High-tech bottle palletizing

April 2, 2015

18 Min Read
High-tech bottle palletizing


Founded in 1933, E&J Gallo Winery is the largest producer of wine in the world, with annual sales exceeding $1.4 billion. Its Livingston, Fresno, and Modesto, CA, plants are among the largest wineries in the world. With this scale of operations, the company has committed to beginning-to-end integration, starting with bottle making at the front end, and ending with its own trucking and distribution operations.

Exemplifying this commitment, Gallo Glass Company's Modesto plant has four glass-making furnaces feeding 14 bottle manufacturing lines that make more than 60 different bottles. The bottles had traditionally been packed in cases for delivery to the packaging line, but in '98, the plant implemented an ambitious project with Emmeti USA to convert to bulk palletizing of the bottles. During the first phase of this transition, Gallo installed three palletizers, a pallet shuttle car, a pallet dressing line and a reselect/rework line incorporating a palletizer and depalletizer. As part of the changeover from cased to bulk bottles, the Modesto filling plant also installed bottle depalletizers on two of its packing lines.

All Emmeti equipment supplied to Gallo Glass is designed according to the European Economic Communities Directive on Machine Safety (89/332), which is stricter than OSHA's machine safety directives. Gallo was visited by California's OSHA after the installation of Emmeti's equipment, and OSHA found no problems or violations of any nature with Emmeti's equipment. (Cal OSHA can enter a plant unannounced, whereas USA OSHA must have a request or reason to enter a facility.) While not required by Gallo, Emmeti has supplied equipment with the UL seal of approval to other customers.

"We learned about Emmeti from our contacts in the glass industry and visited a number of their customers in Europe to learn more about them firsthand," says operations support manager Mike Pyeatt. "We found that they were very familiar with the unique challenges of the glass industry and had experience handling difficult-shaped bottles, and their equipment can be changed for different sizes and shapes very quickly."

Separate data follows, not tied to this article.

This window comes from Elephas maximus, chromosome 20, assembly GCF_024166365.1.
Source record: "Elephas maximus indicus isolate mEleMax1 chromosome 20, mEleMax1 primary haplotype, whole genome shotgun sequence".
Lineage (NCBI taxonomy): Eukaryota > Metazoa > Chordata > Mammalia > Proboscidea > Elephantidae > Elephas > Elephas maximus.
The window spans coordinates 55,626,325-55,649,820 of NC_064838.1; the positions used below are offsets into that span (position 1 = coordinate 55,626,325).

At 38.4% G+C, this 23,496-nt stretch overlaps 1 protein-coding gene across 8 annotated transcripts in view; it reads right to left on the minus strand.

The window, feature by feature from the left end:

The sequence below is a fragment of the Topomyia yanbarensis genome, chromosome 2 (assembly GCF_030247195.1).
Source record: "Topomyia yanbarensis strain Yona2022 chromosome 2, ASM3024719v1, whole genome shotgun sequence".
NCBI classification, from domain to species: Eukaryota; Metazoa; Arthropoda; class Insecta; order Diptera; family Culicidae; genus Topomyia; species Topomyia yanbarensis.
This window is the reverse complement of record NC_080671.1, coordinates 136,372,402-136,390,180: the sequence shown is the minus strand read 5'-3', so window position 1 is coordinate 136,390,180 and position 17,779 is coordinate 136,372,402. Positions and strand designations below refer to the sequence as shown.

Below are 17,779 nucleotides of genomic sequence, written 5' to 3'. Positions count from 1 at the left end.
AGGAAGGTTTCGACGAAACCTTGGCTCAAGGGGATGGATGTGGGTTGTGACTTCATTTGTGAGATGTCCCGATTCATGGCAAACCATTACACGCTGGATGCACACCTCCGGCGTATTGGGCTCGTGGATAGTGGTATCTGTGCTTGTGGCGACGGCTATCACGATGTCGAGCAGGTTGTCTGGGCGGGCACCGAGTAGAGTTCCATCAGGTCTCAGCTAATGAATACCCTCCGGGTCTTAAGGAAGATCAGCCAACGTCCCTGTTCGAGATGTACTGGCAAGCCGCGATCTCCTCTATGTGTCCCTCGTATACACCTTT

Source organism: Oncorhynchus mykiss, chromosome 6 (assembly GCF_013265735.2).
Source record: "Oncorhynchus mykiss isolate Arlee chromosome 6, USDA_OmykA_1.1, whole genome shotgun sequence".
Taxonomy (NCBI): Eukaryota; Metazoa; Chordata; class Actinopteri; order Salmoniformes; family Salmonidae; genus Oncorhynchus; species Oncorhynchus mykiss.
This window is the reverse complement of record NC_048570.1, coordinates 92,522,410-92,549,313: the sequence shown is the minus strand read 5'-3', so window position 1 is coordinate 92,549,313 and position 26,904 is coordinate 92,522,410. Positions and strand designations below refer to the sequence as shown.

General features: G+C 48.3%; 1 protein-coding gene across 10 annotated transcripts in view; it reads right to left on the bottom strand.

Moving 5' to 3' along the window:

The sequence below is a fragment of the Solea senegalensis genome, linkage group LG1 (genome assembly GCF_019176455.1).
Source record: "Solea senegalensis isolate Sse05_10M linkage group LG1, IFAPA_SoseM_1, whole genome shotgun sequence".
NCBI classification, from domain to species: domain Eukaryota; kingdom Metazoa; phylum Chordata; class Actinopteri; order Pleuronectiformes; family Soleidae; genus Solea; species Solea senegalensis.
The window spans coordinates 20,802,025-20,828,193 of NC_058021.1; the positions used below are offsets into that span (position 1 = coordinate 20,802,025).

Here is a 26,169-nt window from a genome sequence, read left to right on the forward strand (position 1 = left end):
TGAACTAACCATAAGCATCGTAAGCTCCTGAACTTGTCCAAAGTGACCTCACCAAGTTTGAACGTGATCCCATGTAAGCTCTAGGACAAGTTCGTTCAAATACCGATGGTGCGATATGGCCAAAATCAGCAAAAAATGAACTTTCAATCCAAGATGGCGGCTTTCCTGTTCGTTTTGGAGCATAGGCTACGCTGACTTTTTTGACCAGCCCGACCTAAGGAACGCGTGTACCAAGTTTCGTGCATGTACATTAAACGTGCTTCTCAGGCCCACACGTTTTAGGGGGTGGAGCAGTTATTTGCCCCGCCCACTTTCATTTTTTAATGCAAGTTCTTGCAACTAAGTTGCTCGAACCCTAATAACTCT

Although the equipment is built in Europe, all equipment is supplied with non-proprietary components, such as Allen-Bradley programmable logic controllers (PLCs), that can be sourced from local suppliers. Emmeti USA has a stock of spare parts and USA-based technical personnel to complement the service and support available from Italy.

The Emmeti equipment begins with two Sipac (Emmeti's sister company) conveying systems transporting bottles from the ends of the annealing lehrs to the palletizers. Bottles are inspected by equipment from Inex Vision Systems (see the accompanying sidebar on p. 87) and Emhart Glass as they are being conveyed. The Sipac equipment includes tabletop conveyors, accumulation tables, cullet conveyors, and Omega Elevator/Lowerator Systems. PLCs and customized software allow the bottles to be conveyed with limited human intervention from the end of the lehr to the palletizer.

The Omega System includes elevators that raise the bottles approximately eight feet overhead, where they are transported by side grippers for approximately eight feet before they are lowered to the palletizing equipment. Bottles are gripped by rubber pads, which are fixed in place with a double plastic chain that is specially coated for ultimate durability. The chains are adjustable using a threaded rod that is cranked by a handwheel to accommodate different bottle sizes and shapes. The system allows passage for both plant personnel and forklifts to run underneath the conveyor as the bottles move across overhead.

During their descent in the Omega System, bottles are turned upside-down, and blasts of filtered air are blown into the bottles to ensure they are not contaminated with dust particles or other foreign objects, before being turned upright for transfer to the palletizing area.

Pick up bottles with rubber gripping tubes
Gallo has installed three Emmeti MT 554 automatic bulk palletizers for empty bottles. One of these is a standalone unit with a dedicated top tray former/inserter and discharge conveyor, while the other two share a common top tray former/inserter and discharge conveyor. The Model MT 554 is a floor-level palletizer capable of handling a wide range of bottle shapes and sizes. The MT 554 can handle round and nonround containers, including reverse-tapered bottles, oval- and kidney-shaped flasks, and jugs with handles, as well as square and rectangular containers. During PD's visit, the standalone line was running 1.5-L straight-sided round bottles at 250 bottles/min. Bottles are stacked six layers high, with 125 bottles/layer. The palletizers run 100 to 130 pallets in a typical 24-hour day.

"The palletizers can be operated in two different modes–pick-and-place and sweep–which we like because of all of the different bottles we run," says Pyeatt. "The pick-and-place mode uses inflatable rubber gripping tubes to pick up the bottles. These provide very positive, yet gentle handling." Bottles are delivered to the palletizers by Emmeti MT 518/4 four-lane bottle-feeding systems. These are "intelligent" systems that can produce the desired layer pattern even if one, two, or even three bottle infeed lanes are not operating due to jams on the line, low line speed, etc.